I have my family to thank for a lot of things, but on top of the list is teaching me to speak in my mother tongue. Being able to speak Gujrati has made such a remarkable difference in my ability to develop a relationship and solicit responses from the artisans and producers I’m working with here in
After drinking and perspiring nearly 5 liters of water, I concluded gathering my wage and product data. I noticed a trend that continued from my previous meetings with artisan groups I visited in Mumbai that didn’t settle well with me. I had reserved judgment, and am continuing to reserve judgment until the end of my trip. But I am an opinionated woman, so I am going to express my opinions about what I have observed so far (“so far” being the key word). I came to
The handicrafts sector is very inefficient and is resisting technological advancements. Now hear me out, there is a flip side to this. But first, from a purely business perspective, the handicrafts sector is inefficient because employing humans is cheaper in India (and many many parts of the world) than using machinery because (i) individuals and businesses (small) lack strong credit and thereby lack access to capital (ii) the poor infrastructure – unreliable electricity, water, etc. – makes it difficult to rely upon machinery (especially at the small business level), and (iii) labor is very cheap. The market minimum wage varies largely by regions, but I would say the lowest I have observed is near Rs. 60/ day (about $1.50/day). Now, this does not mean 8 hours a day. This means working prolly 12-13 hours a day and prolly in a physically demanding role.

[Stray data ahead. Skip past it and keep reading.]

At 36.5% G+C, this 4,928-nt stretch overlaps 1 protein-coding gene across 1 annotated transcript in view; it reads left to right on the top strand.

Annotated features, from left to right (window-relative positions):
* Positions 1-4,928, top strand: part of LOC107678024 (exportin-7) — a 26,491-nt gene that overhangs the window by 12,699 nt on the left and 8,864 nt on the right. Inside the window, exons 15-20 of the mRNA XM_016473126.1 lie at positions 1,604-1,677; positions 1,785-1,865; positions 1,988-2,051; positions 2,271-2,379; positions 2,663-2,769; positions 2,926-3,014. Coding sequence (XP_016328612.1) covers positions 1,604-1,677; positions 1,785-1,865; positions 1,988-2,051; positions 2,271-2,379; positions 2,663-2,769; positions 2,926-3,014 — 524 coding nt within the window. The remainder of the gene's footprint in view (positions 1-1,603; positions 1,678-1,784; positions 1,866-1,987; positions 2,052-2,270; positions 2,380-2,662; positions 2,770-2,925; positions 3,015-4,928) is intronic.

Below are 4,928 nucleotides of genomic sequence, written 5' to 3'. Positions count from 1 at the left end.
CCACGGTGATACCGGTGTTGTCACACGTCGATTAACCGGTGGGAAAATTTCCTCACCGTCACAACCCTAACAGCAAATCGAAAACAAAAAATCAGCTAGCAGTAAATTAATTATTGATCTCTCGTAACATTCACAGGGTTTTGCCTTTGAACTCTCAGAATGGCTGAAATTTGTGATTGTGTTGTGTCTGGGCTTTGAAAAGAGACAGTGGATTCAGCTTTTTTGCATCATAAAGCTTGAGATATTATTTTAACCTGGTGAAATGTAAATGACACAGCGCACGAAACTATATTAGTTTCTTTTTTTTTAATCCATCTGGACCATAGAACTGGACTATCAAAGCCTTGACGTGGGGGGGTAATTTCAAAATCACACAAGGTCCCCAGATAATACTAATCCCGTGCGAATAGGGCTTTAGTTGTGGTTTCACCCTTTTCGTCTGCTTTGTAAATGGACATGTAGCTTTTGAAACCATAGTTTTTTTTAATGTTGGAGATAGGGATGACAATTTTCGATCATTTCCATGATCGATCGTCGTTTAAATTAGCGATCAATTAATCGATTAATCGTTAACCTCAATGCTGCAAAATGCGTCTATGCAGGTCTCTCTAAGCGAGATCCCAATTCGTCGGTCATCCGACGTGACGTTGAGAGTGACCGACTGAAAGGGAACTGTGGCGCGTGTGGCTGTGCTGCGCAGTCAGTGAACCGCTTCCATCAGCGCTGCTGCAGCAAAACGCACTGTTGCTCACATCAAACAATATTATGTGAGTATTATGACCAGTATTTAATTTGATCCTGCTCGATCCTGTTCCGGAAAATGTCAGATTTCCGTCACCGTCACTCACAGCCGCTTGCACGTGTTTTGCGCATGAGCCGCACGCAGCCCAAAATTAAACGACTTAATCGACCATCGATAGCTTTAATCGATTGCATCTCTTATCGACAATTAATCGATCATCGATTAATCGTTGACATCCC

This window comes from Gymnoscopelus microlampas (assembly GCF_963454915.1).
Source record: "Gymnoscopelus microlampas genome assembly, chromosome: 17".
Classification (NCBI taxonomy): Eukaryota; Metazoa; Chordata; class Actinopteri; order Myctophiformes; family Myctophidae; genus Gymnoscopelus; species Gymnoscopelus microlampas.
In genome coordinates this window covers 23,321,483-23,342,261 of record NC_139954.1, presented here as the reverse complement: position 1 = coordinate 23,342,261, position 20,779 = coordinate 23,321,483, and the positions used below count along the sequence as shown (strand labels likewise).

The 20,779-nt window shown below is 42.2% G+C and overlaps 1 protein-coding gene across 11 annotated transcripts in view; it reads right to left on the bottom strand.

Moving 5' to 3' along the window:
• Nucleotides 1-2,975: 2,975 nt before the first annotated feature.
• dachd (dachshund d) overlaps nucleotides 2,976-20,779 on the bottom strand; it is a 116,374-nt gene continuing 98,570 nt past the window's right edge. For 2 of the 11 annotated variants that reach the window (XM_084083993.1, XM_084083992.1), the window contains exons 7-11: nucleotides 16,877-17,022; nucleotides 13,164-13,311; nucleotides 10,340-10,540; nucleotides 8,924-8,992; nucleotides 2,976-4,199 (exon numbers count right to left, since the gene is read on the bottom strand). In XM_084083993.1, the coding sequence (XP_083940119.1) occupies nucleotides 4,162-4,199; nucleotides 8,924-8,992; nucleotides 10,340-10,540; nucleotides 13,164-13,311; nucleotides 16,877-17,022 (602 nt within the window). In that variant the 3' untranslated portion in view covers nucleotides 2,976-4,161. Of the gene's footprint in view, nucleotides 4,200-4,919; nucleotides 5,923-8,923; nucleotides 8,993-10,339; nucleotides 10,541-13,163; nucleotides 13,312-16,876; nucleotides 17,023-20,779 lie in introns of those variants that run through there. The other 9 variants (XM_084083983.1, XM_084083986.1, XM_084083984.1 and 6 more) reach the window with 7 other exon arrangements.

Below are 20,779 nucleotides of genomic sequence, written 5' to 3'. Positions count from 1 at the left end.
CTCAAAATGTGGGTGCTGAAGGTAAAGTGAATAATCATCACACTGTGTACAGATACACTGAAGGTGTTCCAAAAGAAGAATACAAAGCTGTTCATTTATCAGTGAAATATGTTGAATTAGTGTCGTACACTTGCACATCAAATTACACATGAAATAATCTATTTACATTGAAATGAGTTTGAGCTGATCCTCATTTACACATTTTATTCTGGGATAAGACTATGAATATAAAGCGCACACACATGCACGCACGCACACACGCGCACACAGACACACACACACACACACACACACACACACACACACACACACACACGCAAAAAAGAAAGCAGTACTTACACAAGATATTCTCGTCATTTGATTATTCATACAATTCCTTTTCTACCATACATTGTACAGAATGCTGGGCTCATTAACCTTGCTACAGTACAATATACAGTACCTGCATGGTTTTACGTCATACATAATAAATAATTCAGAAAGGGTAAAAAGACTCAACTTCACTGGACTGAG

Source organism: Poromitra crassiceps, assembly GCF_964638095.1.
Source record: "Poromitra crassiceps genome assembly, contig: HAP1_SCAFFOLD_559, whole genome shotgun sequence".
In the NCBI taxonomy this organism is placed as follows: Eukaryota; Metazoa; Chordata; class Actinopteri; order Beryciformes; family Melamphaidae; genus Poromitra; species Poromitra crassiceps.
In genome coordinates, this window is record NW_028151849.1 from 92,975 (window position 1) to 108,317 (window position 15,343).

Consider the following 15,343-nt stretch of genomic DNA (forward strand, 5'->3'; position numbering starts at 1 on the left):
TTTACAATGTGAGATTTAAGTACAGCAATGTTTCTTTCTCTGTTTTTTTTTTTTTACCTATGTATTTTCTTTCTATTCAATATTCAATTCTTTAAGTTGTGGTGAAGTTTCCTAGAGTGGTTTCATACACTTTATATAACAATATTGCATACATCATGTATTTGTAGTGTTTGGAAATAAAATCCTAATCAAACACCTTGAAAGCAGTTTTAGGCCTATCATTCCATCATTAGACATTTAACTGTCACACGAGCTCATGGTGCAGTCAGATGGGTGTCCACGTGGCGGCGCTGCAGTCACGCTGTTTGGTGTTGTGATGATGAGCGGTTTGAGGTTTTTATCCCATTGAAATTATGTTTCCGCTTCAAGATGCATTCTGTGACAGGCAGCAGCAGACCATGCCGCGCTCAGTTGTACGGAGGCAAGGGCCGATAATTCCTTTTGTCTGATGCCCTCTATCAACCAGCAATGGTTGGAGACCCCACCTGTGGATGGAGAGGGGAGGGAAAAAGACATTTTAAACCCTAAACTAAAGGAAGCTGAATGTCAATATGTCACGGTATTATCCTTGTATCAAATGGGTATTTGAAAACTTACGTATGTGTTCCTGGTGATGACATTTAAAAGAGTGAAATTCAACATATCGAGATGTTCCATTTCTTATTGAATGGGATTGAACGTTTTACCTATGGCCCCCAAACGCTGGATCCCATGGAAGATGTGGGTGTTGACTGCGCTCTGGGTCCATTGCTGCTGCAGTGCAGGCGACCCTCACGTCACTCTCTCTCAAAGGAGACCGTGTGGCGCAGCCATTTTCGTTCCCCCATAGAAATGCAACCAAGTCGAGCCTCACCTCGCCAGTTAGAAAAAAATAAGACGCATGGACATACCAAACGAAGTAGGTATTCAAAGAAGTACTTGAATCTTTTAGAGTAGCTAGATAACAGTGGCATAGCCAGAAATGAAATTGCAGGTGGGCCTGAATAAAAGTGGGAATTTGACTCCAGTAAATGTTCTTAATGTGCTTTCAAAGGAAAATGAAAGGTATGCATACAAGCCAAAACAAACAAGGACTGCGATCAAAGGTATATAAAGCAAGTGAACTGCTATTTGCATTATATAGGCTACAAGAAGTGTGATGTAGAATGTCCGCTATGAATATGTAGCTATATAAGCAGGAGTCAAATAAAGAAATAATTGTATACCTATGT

In my opinion, many of these handmade products are being produced in human-equipped factories. For example, while Patwa’s jewelry products are beautiful, making these products by hand vs. machine does not increase the value of the product. Patwa’s artisans are in actuality minimum wage laborers that are mass producing products. Patwa’s equity should be in designing new products, and should not be limited to his labor.
When I visited a fashion scarves producer in Mumbai, I was a little jolted to find out that the firm doesn’t make a single product. They are simply a wholesale distributor/exporter – I’m not even sure all of their products are handmade. Any stitching work, embroidery work, etc. is outsourced. So I am a bit confused why a Fair Trade organization would work with a firm that has no direct impact on the actual scarf weavers. I hope to clarify this with Asha during my exit presentation. I’m sure there is more to the story than I am aware of.
When I visited a copper metal handicrafts company in Allibagh (off of the coast of
Which brings me back to VGS in Mandvi. Their largest competitive threat comes from machine- made, printed, Batik products. I realized that the art in Batik does not actually reside in any one person’s artistic ability rather the art is in the batik dye process. I’m not an expert to determine whether there is actually a value added in making the product by hand or not. VGS recruits young village girls and boys and trains them in the art of Batik. However, unlike the copper metal work, fashion scarves and jewelry making, Batik work did originate in
I departed VGS on my first of many scooter rides (pictured). Below I've also included pics of my visit to Vijaya Villas Palace, where the hindi movie Hum Dil De Chuke Sanam was filmed. The pic at the top is of Mandvi Beach (notice the wind turbines on the beach).